Only through investments in education and knowledge will it be possible to overcome global inequality. The influence of the internet in this connection is decisive. In the countries of sub-Saharan Africa, however, where the greater majority of the population is excluded from access to the new technologies, existing disparities are growing even wider. The Rural Internet Kiosk addresses this digital divide. As an independent, self-contained, and solar-powered station, it offers rural communities access to communication, information, and knowledge, and is consequently an invaluable resource for helping people to overcome disadvantages in practically every relevant area of their lives.
We live in a globalized world where everyone is interconnected. The food supply for the United States is connected to production in Africa and the pollution unleashed by developed nations has caused climate change worldwide. Globalization has come under the model of unfettered free market capitalism and we have seen the faltering of such ideologies, such as the Washington Consensus fail during implementation. The Washington Consensus ideology is based on the theory of the market economy that presumes perfect information, perfect competition, and perfect risk markets. It is an idealization of a reality which rarely happens in developing countries. Globalized markets have completely failed to produce efficient outcomes with the top 20 % of the world’s population owning more than 75 % of the world’s capital. Simply put, the economic system makes some people rich while it leaves others dying in poverty. The only way to correct this imbalance of power is to invest in education which leads to skills development, information and communications technologies, and capital formation at the grassroots level. According to Joseph Stiglitz, past president of the World Bank and globalization researcher,
“What separates developed from less developed countries is not a gap in resources but a gap in knowledge, which is why investments in education and technology are so important.”1
Information and communication technologies (ICT) have the power to change the way we practice development throughout the world and how knowledge is diffused to people internationally. In rural sub-Saharan Africa lack of access to these educational and ICT development solutions places already isolated and marginalized populations at a further disadvantage at a time when information technologies are revolutionizing the way the majority of the world relates and operates. Though African countries are highly contextualized and no one truth holds unanimously, there are general trends that provide some stark truths. The lack of opportunity to access and utilize existing information, popularly referred to as the digital divide, continues to cripple progress towards sustainable development across the continent. This is most easily seen in the rural agricultural areas where up to 60 % of all sub-Saharan Africans are employed.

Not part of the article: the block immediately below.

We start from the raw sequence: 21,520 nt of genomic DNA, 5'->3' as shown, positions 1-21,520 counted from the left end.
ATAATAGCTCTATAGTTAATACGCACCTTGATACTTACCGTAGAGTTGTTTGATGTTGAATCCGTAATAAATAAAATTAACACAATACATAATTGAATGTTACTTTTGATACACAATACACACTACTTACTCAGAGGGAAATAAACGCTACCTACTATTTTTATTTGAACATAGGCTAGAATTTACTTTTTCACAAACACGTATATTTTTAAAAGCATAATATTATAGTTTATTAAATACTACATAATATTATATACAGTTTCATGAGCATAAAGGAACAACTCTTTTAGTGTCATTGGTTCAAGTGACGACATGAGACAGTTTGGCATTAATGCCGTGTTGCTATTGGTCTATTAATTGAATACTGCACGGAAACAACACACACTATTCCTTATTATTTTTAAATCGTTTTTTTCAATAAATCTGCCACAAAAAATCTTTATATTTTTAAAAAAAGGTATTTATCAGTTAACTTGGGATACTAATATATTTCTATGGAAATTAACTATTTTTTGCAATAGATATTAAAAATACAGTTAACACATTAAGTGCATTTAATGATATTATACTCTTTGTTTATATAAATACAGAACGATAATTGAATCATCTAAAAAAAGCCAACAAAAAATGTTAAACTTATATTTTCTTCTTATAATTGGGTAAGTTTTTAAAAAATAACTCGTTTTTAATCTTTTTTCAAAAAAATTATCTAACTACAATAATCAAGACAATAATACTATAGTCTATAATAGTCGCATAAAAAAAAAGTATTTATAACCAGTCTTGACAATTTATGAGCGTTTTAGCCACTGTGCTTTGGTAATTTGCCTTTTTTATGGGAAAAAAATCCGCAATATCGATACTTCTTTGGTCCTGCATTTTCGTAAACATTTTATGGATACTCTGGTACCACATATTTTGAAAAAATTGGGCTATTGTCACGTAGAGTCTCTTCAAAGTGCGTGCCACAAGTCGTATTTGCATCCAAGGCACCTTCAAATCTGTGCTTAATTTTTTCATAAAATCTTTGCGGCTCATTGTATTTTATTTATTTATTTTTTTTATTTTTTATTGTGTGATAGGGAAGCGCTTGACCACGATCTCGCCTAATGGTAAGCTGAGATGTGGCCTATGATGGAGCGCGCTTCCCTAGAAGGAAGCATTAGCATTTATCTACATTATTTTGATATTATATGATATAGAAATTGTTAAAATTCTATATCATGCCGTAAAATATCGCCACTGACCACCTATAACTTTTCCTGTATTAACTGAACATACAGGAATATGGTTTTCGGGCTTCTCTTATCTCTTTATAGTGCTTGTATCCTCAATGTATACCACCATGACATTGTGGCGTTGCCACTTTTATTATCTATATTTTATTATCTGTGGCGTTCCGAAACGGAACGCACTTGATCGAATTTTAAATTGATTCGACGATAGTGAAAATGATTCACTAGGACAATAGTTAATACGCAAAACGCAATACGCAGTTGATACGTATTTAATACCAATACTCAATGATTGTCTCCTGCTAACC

This is an abstract about one information and communication technology solution and its objective for sustainable development to reach rural, remote, and isolated communities across the African continent. With the knowledge that nothing happens in a vacuum, Voices of Africa for Sustainable Development is rising to the challenge to meet the information and communications needs of rural communities, using a multi-sectoral social business approach to achieve universal, affordable and equitable access through the implementation of the Rural Internet Kiosk. The Rural Internet Kiosk (RIK) is an independent self-contained 100 % solar powered kiosk featuring three industrial design computer terminals, an administrator terminal, and broadband wireless Internet connectivity. RIK has been designed to help bridge the digital divide in Africa by being completely independent from any established infrastructure. The kiosks are designed for deployment in any location in rural Africa, from the farming village to the desert. By using solar panels and satellite Internet access through Astra2Connect, we are able to reach those people waiting on the other side of the digital divide.
In rural areas, the need for information cannot be overestimated as it is a major contributing factor to the lack of progress and the high levels of youth unemployment. In the remote countryside, there are few schools with adequate resources and almost no community libraries. The few libraries that do exist often have outdated materials and, in the case of farmers, it is important for them to have new and up-to-date information on crops prices and weather reports. The lifesaving knowledge that can be disseminated through ICT has until now been beyond the people’s grasp. Access to the Internet can answer questions and provide solutions within minutes. As one rural woman in the Western province of Kenya exclaimed, “It is like being brought from the darkness into the light.”
Source: Crystal Kigoni